If there is one time of the year that is more difficult for parents than any other, it’s summer break. When divorced parents have to work and children are sharing time between homes without the benefit of school to care for them during the day, the break can quickly become overwhelming.
For parents with younger children, the problem is trying to navigate their children’s care while working and taking care of other responsibilities that they normally resolved while their children were at school. For parents with older children, not being home to provide guidance or support could mean that they have a lot of free time, and freedom, to get in trouble or to do whatever they’d like without intervention.
What can you do to make your summer vacation custody plans better?
Each year, it’s smart to look at your custody plans and to talk about what works and what doesn’t. Many of your upcoming decisions will be made by considering how mature your children are and looking at how flexible your work can be.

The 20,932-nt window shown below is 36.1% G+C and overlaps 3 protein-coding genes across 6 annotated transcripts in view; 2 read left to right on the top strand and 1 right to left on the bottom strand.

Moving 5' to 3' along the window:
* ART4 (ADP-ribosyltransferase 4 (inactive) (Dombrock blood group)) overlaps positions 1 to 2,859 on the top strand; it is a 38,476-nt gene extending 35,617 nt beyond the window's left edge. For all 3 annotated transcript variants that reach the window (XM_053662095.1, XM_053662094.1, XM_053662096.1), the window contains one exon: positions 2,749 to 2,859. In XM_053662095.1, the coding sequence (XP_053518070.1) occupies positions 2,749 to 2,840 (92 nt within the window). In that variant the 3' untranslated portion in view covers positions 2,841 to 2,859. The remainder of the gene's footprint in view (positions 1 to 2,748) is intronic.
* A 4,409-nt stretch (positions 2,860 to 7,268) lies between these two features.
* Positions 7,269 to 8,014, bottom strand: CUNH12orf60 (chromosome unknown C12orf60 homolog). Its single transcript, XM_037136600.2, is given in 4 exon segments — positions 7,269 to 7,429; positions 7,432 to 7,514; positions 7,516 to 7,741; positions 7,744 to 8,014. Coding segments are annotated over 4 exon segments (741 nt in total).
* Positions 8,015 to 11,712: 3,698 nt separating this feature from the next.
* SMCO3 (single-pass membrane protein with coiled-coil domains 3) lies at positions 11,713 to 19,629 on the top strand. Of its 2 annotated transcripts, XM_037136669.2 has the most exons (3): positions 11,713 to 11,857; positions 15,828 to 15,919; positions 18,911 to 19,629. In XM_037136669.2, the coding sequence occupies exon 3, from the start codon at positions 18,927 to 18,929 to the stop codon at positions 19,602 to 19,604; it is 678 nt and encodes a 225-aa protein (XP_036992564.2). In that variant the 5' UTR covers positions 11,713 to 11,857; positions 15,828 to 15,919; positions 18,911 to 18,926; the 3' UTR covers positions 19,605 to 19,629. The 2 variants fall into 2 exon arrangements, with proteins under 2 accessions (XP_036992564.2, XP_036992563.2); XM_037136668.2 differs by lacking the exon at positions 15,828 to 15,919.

For example, if your child is out of school for two and a half months, or right around 10 weeks, you and your ex could discuss how much time off you have an how to split it up to help reduce your need for other child care. For instance, if you can take the next 10 Fridays off of work and watch your child from Friday through Sunday and your ex can cover Monday and all evenings, you may be able to work out a babysitter or day camp to watch your child at the other times.
Some parents save vacation time for the summer holiday. For instance, if there are 10 weeks and both parents have a total of six weeks of vacation available when combined, they might opt to take six weeks off during that break and to find care options for the remaining month.
Every situation is different, so now is a good time to talk to your ex about any concerns they have and how your schedules align. You may find that a few vacation days can be put to good use or that you need to invest in a day camp or day care’s services.